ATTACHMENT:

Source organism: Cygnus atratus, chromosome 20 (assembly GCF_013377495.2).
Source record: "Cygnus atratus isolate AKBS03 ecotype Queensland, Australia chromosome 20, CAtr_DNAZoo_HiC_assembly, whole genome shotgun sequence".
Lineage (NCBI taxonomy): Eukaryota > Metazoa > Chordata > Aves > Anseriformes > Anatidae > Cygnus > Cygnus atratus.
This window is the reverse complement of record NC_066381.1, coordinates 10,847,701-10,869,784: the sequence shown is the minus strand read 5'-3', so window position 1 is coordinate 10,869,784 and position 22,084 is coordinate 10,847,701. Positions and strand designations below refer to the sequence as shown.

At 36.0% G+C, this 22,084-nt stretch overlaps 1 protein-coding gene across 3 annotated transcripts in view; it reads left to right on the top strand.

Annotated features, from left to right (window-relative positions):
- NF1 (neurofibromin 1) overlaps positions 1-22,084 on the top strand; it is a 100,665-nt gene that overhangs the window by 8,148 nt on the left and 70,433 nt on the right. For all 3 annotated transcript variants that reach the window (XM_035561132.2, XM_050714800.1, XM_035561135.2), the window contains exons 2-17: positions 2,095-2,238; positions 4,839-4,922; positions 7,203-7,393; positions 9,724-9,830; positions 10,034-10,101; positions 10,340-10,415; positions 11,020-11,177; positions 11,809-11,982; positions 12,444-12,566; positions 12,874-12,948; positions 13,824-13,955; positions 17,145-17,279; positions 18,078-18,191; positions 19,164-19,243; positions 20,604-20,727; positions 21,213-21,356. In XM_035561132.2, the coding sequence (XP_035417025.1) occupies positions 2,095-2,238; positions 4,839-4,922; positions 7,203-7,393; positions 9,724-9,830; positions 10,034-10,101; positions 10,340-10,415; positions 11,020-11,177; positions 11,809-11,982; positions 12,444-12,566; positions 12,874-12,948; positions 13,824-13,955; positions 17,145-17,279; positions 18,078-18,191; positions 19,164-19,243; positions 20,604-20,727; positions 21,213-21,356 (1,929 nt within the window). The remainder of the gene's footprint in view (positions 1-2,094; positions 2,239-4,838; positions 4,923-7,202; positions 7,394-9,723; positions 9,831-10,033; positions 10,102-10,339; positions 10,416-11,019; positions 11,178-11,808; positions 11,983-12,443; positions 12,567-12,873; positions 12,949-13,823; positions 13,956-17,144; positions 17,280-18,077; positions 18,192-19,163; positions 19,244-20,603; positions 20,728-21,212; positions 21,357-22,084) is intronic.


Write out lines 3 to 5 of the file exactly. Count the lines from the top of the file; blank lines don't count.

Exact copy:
Lineage (NCBI taxonomy): Eukaryota > Metazoa > Chordata > Aves > Anseriformes > Anatidae > Cygnus > Cygnus atratus.
This window is the reverse complement of record NC_066381.1, coordinates 10,847,701-10,869,784: the sequence shown is the minus strand read 5'-3', so window position 1 is coordinate 10,869,784 and position 22,084 is coordinate 10,847,701. Positions and strand designations below refer to the sequence as shown.

At 36.0% G+C, this 22,084-nt stretch overlaps 1 protein-coding gene across 3 annotated transcripts in view; it reads left to right on the top strand.